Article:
In Review

Anniversary Games: stars of 2012 with something to prove

Five athletes who will be the main attractions at the Olympic Stadium this weekend – in pictures

The stars of London 2012 will return to the scene of their triumph for the Anniversary Games this weekend.

But it is not just a trip down memory lane for the stars who clinched gold medals in Stratford three years ago, says the BBC. "With just four weeks until the World Championships in Beijing, this weekend's Anniversary Games is an opportunity for the world's best to silence the doubters and send messages of intent to their rivals."

That rings true for five of the biggest stars of 2012 who return to London with a point to prove:

Usain Bolt:

Once the undisputed king of the track the Jamaican has looked like a mere mortal this season with a season's best of 10.12, almost half-a-second shy of his winning time in 2012 and 0.54 off his world record. But the laid-back sprinter appears unconcerned and promised to put on a show in London. "When the world championships comes anyone who knows anything about me knows I always show up," he said.

Mo Farah:

It's been a tough few months for Farah after his coach Alberto Salazar was forced to deny doping claims. That's led to suggestions that the crowd which once adored him could turn on him. But Steve Cram of the BBC is unconcerned. "There's been much talk about what sort of reception Mo will receive when he competes in the 3,000m on Friday night but I don't understand why there should be a negative reaction." The Olympic 10,000m and 5,000m gold medallist is in good form on the track and should win the 3,000m with ease, despite the unusual distance.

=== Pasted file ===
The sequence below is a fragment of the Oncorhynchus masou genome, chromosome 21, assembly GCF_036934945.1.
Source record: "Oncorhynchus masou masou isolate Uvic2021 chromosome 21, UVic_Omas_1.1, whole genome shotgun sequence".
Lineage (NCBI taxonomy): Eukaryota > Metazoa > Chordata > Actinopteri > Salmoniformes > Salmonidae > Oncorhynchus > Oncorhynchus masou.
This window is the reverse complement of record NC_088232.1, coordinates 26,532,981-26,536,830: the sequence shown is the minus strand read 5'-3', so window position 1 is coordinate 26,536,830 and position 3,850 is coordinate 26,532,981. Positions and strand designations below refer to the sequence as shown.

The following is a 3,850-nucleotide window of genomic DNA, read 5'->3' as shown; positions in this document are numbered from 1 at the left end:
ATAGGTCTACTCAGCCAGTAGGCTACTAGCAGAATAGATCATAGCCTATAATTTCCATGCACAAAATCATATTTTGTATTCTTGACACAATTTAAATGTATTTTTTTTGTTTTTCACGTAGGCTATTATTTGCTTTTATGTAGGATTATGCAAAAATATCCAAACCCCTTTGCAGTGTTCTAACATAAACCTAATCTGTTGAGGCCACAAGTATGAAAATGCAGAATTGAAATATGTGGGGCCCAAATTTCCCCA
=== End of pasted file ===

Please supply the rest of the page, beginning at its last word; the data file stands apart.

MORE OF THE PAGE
Jess Ennis-Hill:

Since London 2012 heptathlete Ennis-Hill has got married and become a mother, and only returned to the heptathlon this season. However, she qualified for next year's Rio Olympics on her first outing in May and will want to prove that she has what it takes to defend her title. She is competing in three different events – the 100m, 200m and long jump in London. "Ennis-Hill is still undecided over whether to compete in the heptathlon at the world championships in Beijing next month: if she can slip under 13 seconds [in the 100m] for the first time since her comeback... it could just nudge her towards the plane," says The Guardian.

David Rudisha:

The Kenyan Olympic 800m champion, who set a world record in London in 2012 is probably under the most pressure of all the top athletes. Injury problems have seen him slip to eigth in the world rankings and he "has admitted he cannot be certain of rediscovering the form that enabled him to break the world record in such spectacular fashion on the way to winning gold at London 2012", says the Daily Telegraph. He will do well to keep pace with Nijel Amos of Botswana who is also running.

Greg Rutherford:

Many thought Rutherford's win in 2012, with the shortest long jump-winning distance at the Olympics for 40 years, was a fluke. "Last year's European and Commonwealth titles helped silence the naysayers – or at least reduce the number of them – as did his new British record of 8.51m," says the Telegraph, which notes he has also found domestic happiness in the last three years. He returns to Stratford as one of the world's leading jumpers and one of the favourites for the world championships.

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